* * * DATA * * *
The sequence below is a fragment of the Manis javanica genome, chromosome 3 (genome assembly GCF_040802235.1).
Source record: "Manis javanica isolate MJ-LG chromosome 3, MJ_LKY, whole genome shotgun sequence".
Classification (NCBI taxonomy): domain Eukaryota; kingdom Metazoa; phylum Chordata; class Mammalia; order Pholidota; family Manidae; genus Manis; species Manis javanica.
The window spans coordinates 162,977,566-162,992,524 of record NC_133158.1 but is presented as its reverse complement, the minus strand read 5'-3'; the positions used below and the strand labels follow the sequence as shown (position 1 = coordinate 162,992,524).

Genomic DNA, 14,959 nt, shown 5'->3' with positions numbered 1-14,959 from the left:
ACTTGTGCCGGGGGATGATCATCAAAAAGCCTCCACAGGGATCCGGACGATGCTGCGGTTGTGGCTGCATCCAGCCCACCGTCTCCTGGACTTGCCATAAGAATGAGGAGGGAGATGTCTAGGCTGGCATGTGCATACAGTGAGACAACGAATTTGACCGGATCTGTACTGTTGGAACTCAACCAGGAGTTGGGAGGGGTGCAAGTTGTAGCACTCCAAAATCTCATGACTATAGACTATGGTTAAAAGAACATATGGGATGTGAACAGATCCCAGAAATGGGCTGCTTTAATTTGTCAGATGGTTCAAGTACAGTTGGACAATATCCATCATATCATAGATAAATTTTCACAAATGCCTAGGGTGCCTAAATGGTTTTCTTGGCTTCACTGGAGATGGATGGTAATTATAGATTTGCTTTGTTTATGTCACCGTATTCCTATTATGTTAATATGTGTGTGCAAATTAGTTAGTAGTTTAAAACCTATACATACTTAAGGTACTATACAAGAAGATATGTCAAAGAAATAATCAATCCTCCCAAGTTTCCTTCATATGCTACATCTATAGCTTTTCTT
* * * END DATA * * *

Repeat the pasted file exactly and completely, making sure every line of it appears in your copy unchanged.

The sequence below is a fragment of the Manis javanica genome, chromosome 3 (genome assembly GCF_040802235.1).
Source record: "Manis javanica isolate MJ-LG chromosome 3, MJ_LKY, whole genome shotgun sequence".
Classification (NCBI taxonomy): domain Eukaryota; kingdom Metazoa; phylum Chordata; class Mammalia; order Pholidota; family Manidae; genus Manis; species Manis javanica.
The window spans coordinates 162,977,566-162,992,524 of record NC_133158.1 but is presented as its reverse complement, the minus strand read 5'-3'; the positions used below and the strand labels follow the sequence as shown (position 1 = coordinate 162,992,524).

Genomic DNA, 14,959 nt, shown 5'->3' with positions numbered 1-14,959 from the left:
ACTTGTGCCGGGGGATGATCATCAAAAAGCCTCCACAGGGATCCGGACGATGCTGCGGTTGTGGCTGCATCCAGCCCACCGTCTCCTGGACTTGCCATAAGAATGAGGAGGGAGATGTCTAGGCTGGCATGTGCATACAGTGAGACAACGAATTTGACCGGATCTGTACTGTTGGAACTCAACCAGGAGTTGGGAGGGGTGCAAGTTGTAGCACTCCAAAATCTCATGACTATAGACTATGGTTAAAAGAACATATGGGATGTGAACAGATCCCAGAAATGGGCTGCTTTAATTTGTCAGATGGTTCAAGTACAGTTGGACAATATCCATCATATCATAGATAAATTTTCACAAATGCCTAGGGTGCCTAAATGGTTTTCTTGGCTTCACTGGAGATGGATGGTAATTATAGATTTGCTTTGTTTATGTCACCGTATTCCTATTATGTTAATATGTGTGTGCAAATTAGTTAGTAGTTTAAAACCTATACATACTTAAGGTACTATACAAGAAGATATGTCAAAGAAATAATCAATCCTCCCAAGTTTCCTTCATATGCTACATCTATAGCTTTTCTT